6. “Shelter” – Stephen Karl & Handsome Animals. I was listening to John K. Samson’s excellent work yesterday. I found myself discussing with my wife that, despite 15 years of listening to new music almost every day, there are some artists that have the X factor (my wife called it “umami“) that can transcend a standard form in an almost indiscernable, indescribable way. Stephen Karl’s work has that umami quality–this is a folk/country tune with train-track percussion, weeping pedal steel, and a baritone vocal performance. Nothing of the piece jumps out as the thing that makes the track great, but every piece contributes to making this song a cut above the rest of the pack doing much the same type of work. Good job, Stephen Karl & Handsome Animals.
7. “Oh Honey” – Neighbor Lady. I can say, “Filters the best of ’50s pop vibes through chill ’90s low-key Britpop and contemporary indie-pop with a dash of punk rock attitude in the vocal performance” or I can say, “This is the sort of song that ends up on so many of your playlists and mix CDs that you start giving this song to people multiple times, unapologetically.”
8. “The Balance” – Tenderfoot. Put The Antlers, The National, and Alt-J in a blender and this smooth, assured indie track might just come out. The way all the elements (strings, vocals, drums, bass, guitars) come together into a single, slicked-back unit is impressive.
9. “The Future” – BAILEY. Here’s a chipper, major-key folk-pop tune that reminds me of Bronze Radio Return and the quieter moments of Magic Giant. The inclusion of keys and whistling is a lot of fun, adding to the good vibes coming from the base arrangement, vocal performance, and lyrics.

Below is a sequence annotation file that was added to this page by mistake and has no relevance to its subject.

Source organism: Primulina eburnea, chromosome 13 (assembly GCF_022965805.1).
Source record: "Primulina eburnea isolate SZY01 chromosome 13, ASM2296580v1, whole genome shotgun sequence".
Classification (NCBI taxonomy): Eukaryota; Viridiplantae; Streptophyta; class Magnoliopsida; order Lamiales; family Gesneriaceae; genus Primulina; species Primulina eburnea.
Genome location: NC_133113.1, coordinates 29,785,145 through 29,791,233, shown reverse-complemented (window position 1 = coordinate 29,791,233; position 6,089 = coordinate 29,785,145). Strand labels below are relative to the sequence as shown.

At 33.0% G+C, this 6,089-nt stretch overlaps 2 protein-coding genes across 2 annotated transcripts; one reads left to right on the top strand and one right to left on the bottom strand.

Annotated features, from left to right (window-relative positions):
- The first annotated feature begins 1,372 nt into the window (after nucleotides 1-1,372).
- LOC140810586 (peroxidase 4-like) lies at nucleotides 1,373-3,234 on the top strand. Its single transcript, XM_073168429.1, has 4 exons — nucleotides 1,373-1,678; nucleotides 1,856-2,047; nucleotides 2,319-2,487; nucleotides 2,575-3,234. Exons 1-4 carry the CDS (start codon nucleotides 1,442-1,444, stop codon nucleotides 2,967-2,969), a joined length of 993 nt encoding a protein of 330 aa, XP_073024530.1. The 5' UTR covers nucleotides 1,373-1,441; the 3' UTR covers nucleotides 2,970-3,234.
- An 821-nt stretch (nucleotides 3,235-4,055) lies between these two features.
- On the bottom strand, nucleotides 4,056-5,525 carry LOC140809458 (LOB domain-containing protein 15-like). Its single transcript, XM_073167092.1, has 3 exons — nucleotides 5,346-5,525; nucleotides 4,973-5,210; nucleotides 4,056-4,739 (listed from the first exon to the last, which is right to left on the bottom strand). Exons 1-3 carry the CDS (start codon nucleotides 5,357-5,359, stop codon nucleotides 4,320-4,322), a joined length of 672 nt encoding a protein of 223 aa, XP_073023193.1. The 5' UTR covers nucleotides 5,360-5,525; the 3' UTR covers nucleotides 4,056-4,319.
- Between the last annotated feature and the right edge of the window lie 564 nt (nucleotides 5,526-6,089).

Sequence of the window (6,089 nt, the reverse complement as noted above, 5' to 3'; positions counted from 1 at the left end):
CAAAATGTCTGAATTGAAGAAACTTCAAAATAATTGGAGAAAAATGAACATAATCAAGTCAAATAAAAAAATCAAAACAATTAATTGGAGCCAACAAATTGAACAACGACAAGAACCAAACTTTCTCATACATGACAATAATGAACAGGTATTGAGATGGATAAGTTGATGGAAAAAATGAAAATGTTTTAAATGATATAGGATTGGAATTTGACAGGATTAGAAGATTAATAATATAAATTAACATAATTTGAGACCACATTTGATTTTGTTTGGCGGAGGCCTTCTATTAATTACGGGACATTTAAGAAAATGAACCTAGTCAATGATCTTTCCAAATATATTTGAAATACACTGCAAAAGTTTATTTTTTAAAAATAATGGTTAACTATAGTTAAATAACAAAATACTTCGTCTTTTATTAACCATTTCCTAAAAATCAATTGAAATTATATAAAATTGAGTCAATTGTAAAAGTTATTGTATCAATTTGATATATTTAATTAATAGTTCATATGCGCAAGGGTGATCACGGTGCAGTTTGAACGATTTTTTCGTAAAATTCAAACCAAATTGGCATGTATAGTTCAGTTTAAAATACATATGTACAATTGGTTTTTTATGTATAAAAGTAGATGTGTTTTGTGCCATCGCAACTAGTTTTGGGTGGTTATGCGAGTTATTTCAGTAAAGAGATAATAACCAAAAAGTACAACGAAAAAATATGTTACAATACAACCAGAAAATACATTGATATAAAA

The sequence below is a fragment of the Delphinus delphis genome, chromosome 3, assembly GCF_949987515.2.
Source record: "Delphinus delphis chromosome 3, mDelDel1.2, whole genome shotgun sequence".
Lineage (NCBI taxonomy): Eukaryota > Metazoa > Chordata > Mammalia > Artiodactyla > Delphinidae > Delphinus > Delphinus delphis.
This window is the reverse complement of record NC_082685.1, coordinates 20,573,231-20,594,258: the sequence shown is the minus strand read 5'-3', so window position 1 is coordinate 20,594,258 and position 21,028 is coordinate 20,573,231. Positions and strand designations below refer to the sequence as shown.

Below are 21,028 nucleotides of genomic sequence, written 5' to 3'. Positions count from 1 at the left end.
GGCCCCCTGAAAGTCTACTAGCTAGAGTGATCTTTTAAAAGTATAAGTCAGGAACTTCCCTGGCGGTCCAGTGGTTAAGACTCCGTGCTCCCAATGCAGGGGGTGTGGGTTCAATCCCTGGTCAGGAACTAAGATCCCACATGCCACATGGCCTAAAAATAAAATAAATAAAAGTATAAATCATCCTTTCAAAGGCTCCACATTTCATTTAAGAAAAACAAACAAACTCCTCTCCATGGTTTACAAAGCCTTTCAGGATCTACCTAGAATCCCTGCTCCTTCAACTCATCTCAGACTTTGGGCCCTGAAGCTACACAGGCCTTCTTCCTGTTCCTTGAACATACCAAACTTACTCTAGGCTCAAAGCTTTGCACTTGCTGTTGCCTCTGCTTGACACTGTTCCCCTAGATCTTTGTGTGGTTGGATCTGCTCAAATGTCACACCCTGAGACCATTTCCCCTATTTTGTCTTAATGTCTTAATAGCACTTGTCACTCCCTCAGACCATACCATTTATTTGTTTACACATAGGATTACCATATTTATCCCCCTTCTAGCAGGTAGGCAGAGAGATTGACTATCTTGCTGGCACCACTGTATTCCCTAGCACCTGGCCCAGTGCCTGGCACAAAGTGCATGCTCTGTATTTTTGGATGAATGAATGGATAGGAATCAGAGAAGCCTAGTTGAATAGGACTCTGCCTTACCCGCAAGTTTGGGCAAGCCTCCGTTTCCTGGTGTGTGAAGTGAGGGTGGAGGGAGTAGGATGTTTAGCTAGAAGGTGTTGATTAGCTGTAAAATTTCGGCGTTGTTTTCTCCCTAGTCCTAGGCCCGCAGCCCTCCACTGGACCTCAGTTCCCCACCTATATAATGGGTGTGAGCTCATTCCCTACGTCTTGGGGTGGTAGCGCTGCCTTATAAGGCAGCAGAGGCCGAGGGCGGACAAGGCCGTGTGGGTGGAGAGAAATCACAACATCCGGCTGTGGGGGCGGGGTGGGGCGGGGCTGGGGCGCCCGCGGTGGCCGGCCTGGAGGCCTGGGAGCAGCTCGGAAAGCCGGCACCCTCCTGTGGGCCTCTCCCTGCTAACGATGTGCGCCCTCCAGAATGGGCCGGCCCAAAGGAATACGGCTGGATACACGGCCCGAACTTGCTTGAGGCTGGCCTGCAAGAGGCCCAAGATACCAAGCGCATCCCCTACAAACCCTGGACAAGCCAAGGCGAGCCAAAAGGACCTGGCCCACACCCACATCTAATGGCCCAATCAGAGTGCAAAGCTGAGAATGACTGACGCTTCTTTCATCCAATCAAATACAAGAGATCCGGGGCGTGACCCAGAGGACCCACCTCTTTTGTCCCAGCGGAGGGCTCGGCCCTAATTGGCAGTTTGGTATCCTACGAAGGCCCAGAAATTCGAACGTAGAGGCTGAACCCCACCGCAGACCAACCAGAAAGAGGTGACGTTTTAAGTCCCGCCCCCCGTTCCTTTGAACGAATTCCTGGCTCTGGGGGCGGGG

10. “Stay” – The Drew Thomson Foundation. This is ’90s-style alt-country (do we still say country-punk?) that has all the charge of a rock song with juuuuust enough country to keep it fresh. The punchy vocal performance and the yearning lyrics are icing on the songwriting cake.
11. “Got It Cheap” – Tom West. This tune makes genre distinctions meaningless: there’s a banjo, some sort of saxophone, horns, some crunchy electric guitar, walking speed tempos, and mournful (yet still catchy) vocals. It’s a pop song of some sort, maybe, but whatever it is, it sounds really “in the pocket.” One that’s worth repeating, for sure.
12. “Doughnuts Forever” – The Orb. Downtempo electronica with trip-hop influences, tropical vibes, and a total sense of cool running through the whole thing. Very polished from this veteran outfit.